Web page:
A friend came out to look at my garden with me over the weekend and I was rambling about all the challenges so far this year and how I had been dealing with them… hand-picking caterpillars, using organic fertilizers, fungicides and Bt, varied planting instead of monoculture beds, etc. She asked me quite seriously “Why not use sevin dust?” I told her I was trying to use only organic pest control and we went on from there, talking about different pest control and fertilizer methods.
I have been thinking about that ever since. It seems like such a simple question with a simple answer. “I’m going organic.” What does it really mean? And why am I choosing this? I cannot communicate my beliefs to anyone else without those two answers being really clear in my own mind.
Why organic? Health issues are a given. I don’t want to be poisoned in my own garden, nor do I want to poison my family. There is another issue that doesn’t get enough attention, or maybe it’s too complex for many to think about deeply.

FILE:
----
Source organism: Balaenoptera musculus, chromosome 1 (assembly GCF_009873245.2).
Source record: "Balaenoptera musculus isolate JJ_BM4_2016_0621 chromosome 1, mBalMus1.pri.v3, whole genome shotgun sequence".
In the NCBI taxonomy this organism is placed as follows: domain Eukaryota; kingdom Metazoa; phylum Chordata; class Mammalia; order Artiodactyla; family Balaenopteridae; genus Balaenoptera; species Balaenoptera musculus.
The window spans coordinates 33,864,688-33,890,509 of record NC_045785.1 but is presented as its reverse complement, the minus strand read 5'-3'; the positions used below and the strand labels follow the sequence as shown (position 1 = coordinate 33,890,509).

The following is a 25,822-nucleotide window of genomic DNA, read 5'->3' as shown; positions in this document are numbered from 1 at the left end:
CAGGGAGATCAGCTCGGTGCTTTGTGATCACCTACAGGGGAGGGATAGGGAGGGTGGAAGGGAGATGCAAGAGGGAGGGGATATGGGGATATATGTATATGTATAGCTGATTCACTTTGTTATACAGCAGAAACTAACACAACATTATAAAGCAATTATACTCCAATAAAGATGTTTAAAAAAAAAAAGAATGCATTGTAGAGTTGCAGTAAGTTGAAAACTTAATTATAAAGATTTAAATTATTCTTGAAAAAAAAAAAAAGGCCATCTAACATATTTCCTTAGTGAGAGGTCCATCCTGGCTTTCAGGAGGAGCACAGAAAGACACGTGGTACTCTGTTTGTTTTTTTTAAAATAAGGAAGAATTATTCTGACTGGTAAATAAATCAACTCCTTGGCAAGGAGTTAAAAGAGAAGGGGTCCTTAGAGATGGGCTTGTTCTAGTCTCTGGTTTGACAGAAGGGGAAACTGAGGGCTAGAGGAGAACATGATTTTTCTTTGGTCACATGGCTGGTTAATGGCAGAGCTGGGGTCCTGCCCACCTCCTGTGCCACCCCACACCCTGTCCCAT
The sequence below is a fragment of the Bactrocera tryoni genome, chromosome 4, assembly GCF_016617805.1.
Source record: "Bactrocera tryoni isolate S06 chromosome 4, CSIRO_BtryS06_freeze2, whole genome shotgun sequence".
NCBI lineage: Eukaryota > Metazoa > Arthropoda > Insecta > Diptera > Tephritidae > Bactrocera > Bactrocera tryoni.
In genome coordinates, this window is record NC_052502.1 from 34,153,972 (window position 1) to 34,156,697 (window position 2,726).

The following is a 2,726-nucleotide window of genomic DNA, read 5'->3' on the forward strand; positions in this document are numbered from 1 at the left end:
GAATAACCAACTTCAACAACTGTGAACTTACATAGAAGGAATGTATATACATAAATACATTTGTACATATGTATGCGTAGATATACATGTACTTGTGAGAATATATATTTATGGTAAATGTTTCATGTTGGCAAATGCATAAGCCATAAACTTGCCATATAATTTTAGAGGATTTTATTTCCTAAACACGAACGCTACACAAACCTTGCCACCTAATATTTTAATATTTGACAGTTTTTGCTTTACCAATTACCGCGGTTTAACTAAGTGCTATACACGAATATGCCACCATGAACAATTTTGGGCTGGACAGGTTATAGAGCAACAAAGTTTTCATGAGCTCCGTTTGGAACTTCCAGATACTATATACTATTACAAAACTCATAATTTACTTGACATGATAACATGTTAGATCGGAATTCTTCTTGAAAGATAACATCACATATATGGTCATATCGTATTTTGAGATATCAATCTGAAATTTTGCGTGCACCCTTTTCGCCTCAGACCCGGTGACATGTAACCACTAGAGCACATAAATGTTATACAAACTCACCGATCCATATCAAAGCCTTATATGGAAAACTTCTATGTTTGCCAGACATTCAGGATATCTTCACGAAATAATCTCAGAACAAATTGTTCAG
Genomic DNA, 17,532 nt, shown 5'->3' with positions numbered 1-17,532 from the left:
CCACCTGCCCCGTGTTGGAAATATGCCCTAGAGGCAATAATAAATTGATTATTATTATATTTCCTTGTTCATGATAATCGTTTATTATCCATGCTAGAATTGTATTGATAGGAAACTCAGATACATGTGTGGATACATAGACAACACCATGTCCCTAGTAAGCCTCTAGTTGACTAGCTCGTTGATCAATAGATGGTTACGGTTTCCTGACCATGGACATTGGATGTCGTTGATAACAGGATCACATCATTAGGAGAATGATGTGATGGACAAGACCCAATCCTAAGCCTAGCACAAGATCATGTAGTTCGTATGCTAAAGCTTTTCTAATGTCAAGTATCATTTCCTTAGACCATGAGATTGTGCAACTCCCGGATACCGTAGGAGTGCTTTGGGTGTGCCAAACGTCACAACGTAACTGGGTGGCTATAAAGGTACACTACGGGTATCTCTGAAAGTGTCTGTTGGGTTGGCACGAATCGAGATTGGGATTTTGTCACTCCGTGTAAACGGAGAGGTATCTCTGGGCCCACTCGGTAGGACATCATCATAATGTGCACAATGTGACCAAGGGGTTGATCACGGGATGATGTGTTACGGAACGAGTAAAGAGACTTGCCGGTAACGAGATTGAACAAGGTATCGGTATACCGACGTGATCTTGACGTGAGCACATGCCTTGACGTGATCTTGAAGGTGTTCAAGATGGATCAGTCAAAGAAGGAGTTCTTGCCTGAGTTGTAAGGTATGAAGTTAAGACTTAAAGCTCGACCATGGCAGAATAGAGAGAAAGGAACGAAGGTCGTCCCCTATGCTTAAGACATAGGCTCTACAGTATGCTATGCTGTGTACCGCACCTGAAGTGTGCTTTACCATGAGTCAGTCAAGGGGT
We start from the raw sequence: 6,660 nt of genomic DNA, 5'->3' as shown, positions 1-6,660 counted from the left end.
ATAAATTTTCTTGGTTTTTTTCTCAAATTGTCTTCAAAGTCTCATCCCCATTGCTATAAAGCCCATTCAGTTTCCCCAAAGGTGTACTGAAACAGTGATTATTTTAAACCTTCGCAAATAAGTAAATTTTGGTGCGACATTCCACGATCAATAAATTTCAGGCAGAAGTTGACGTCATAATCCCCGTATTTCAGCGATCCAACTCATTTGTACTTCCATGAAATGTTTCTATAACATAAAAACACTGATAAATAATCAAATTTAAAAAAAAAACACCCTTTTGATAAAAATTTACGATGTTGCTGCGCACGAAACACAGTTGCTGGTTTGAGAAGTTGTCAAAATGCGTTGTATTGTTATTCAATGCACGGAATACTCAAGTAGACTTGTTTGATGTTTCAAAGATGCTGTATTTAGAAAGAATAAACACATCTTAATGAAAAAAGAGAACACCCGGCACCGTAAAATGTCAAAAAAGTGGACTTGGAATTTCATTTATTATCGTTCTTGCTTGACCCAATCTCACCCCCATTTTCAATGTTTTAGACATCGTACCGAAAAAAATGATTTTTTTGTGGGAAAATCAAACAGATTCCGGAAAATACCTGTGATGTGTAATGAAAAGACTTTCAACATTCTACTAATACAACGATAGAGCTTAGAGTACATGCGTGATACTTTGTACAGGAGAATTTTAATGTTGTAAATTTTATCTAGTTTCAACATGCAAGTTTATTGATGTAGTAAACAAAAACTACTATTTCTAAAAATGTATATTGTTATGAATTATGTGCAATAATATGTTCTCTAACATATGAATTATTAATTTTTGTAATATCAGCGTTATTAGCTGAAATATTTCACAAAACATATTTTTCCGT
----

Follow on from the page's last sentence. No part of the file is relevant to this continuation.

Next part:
Biodiversity is important. There are reasons for the existence of even the tomato hornworms, they have other food/host plants that they keep under control. This is how nature finds balance. Broad-spectrum control chemicals are meant to reduce biodiversity, they are meant to kill everything but what a human has decided needs to be grown there. The use of these chemicals means no natural balance can be found. The use of broad-spectrum control chemicals is a self-fulfilling prophecy… once you start using them, you can’t stop. And the effects are broader than most people consider. Broad-spectrum control chemicals don’t just kill unwanted plants in the beds and insects on the plants, they also kill both beneficial and non-beneficial fungus and insects in the soil. Use of these chemicals create a sterile medium, a dead medium, which can then only feed the plants with added chemical fertilizers. Which the farmer must also purchase, and can never stop.
This is a broken system, yet think… if my family depended on the food I was growing, if we would starve without this food, would I hesitate to use chemicals? Even knowing the consequences? Would you?
This is the place of well-founded fear this system grew out of. Would organic farming really feed all 307 million people living in the United States? Could all farmers, everywhere, really stop using broad-spectrum control chemicals?
I wish I knew the answer. For right now, in this place, all I have is my little garden and a choice. What choice have you made?